More than six years before the whistleblower complaint that instigated a House impeachment inquiry into President Trump, a different insider — former National Security Agency contractor Edward Snowden — shook Washington to its core by releasing thousands of classified documents to the media. Both individuals made headlines and have come under attack, but only Snowden has had to flee the country to avoid prosecution.
An attorney for the Trump whistleblower explained the difference.
“There is nothing similar between Ed Snowden and this whistleblower,” Mark Zaid, an attorney for the Trump whistleblower, told the Washington Examiner. “In order to be a protected whistleblower under law, you need to follow the lawful procedures.”
So, what’s the difference between the Trump whistleblower and Edward Snowden?
The “lawful procedures” involve going through prescribed internal channels rather than giving information directly to the press. The Trump whistleblower followed protocol by filing a nine-page complaint with intelligence community inspector general Michael Atkinson, which was then forwarded to acting Director of National Intelligence Joseph Maguire. The complaint — raising concerns about potential abuse of power by President Trump and his aides — became public only when the head of the House Intelligence Committee, Rep. Adam Schiff, D-Calif., revealed that Maguire had refused to send the complaint to Congress.
Snowden, however, leaked secret NSA documents to journalists at the Guardian and the Washington Post after claiming in his testimony to the European Parliament that he went to “more than 10 distinct officials” internally, “none of whom took any action.” The NSA has disputed Snowden’s account. Snowden is believed to have stolen over a million classified documents, exposing the NSA’s mass data collection of U.S. citizens’ phone calls and internet data.
The Trump whistleblower’s attorney says if Snowden had reported his concerns about NSA practices internally instead of through the media, things may have turned out differently.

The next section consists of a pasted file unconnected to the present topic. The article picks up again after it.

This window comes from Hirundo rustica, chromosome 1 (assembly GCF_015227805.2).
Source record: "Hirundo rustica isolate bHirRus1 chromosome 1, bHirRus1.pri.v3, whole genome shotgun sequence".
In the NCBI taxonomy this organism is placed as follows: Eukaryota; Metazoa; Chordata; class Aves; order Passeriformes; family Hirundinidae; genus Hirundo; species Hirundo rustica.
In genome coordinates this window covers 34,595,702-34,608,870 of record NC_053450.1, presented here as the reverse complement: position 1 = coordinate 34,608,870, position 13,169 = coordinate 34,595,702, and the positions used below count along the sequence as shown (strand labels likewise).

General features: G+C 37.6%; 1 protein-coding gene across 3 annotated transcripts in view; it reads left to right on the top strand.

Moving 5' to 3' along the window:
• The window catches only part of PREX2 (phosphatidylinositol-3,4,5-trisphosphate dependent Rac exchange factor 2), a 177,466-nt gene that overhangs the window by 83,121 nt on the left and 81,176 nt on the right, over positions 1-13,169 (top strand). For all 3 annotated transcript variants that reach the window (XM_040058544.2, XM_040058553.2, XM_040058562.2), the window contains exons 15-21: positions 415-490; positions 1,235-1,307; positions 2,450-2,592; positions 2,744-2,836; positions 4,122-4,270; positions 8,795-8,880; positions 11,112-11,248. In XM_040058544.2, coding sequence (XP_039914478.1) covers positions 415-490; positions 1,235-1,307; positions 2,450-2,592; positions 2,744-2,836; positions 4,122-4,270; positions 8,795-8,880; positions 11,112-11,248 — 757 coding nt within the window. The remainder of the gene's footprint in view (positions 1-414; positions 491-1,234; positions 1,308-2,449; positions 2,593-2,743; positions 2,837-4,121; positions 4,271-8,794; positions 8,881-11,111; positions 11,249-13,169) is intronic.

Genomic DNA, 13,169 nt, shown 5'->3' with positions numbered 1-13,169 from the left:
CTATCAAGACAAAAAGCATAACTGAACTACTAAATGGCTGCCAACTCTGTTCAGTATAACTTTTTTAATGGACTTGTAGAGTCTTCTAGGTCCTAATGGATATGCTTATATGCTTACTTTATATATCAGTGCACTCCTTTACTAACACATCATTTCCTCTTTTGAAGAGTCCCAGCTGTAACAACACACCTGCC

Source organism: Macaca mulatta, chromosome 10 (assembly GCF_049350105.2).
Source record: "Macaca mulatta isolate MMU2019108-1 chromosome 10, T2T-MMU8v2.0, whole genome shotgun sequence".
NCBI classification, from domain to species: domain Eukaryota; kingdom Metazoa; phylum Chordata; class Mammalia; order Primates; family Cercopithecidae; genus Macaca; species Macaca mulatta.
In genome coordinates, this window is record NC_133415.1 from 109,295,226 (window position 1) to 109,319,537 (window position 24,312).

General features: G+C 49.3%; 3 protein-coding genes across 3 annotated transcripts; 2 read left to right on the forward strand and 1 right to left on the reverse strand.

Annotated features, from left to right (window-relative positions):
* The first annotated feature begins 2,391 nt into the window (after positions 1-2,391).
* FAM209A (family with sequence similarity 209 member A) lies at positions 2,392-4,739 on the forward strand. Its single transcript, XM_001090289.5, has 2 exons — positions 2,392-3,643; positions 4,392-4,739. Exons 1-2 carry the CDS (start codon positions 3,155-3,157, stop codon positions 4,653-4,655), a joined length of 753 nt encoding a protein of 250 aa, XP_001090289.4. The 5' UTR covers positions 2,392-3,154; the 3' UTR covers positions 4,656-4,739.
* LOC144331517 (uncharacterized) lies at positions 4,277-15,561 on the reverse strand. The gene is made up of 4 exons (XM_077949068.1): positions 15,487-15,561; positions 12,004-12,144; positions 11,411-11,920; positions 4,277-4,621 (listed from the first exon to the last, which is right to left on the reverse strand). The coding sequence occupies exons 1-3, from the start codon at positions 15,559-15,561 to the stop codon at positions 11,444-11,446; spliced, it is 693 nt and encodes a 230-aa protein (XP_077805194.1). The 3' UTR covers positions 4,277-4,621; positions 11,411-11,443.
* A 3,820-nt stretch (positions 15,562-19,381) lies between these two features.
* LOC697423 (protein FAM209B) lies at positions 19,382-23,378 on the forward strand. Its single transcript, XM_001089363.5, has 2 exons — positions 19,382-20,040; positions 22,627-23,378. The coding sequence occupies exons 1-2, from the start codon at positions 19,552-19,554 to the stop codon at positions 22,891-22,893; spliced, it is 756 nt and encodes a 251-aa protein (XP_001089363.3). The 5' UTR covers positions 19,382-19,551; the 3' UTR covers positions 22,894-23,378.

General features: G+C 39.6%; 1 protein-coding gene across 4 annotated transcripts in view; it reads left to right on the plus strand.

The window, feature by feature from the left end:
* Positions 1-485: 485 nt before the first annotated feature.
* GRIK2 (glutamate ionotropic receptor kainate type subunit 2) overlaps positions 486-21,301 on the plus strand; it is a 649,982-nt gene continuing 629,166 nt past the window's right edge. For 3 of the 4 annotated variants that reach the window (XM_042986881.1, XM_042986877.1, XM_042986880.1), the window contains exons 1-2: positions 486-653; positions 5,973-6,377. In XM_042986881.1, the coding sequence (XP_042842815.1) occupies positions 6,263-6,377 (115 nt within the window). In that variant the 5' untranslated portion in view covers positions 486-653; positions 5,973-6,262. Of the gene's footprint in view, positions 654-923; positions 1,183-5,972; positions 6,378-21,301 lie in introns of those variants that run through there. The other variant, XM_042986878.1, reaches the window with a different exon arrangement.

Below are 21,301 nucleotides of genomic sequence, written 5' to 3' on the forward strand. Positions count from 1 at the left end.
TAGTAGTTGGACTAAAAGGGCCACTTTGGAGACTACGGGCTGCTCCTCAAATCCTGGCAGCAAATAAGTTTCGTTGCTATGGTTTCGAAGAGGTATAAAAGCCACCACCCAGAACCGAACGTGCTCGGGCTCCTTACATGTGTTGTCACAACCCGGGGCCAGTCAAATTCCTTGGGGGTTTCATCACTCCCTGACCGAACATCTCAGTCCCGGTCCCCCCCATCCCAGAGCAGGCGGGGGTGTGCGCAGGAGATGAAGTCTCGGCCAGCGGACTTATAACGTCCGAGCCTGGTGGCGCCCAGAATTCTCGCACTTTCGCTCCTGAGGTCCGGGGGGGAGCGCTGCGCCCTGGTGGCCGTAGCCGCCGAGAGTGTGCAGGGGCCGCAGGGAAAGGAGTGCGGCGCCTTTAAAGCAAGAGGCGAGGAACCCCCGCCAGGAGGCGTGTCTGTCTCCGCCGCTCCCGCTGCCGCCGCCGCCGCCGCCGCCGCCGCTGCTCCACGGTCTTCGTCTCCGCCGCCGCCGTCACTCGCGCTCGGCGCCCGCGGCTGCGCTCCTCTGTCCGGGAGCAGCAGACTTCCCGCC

“If he had gone to an experienced attorney who could have guided him through the path the way this whistleblower did, the entire outcome might have ended differently, and Snowden might be living in suburban Maryland at this moment,” Zaid told the Washington Examiner.
Reaction against Snowden was swift. Days after the Guardian began publishing information from the trove of stolen documents, Snowden was charged with espionage and theft of government property on June 14, 2013. Snowden has evaded capture by seeking asylum in Russia, which is due to expire in 2020.
The Trump whistleblower has also encountered backlash. President Trump has repeatedly called for the whistleblower’s identity to be revealed, tweeting that the whistleblower “must be brought forward to testify.” The whistleblower’s lead attorney has raised concerns for his client’s safety as a result of the president’s comments.
Now, Snowden is drawing parallels between his own treatment and that of the Trump whistleblower.
“The most alarming part of what we see in the treatment of this person today by the White House is what every White House does,” Snowden told Democracy Now! in September, shortly after the Trump whistleblower’s complaint was made public. “They try to make the conversation not about the allegations; they try to make the conversation about the source of the allegations.”
While the Trump whistleblower’s identity remains a mystery, certain details about their background have been made public. Believed to be a CIA agent once stationed at the White House, the whistleblower was also likely an analyst with a deep understanding of Ukrainian politics, according to The New York Times.
Snowden was also employed by the CIA (as a computer systems administrator) before eventually going on to work for private intelligence contractors hired by the NSA, including Dell and Booz Allen Hamilton. Sometime during his employment with these contractors, Snowden began hoarding documents on NSA surveillance.
The debate over how the U.S. responds to whistleblowers is now part of the 2020 election dialogue as well, with Democratic presidential candidate Bernie Sanders pledging in a recent interview with The Intercept not to use the Espionage Act to prosecute whistleblowers if he is elected president.
“Whistleblowers have a very important role to play in the political process,” Sanders said.
Snowden tweeted a monosyllabic response to Sanders’: “Whoa.”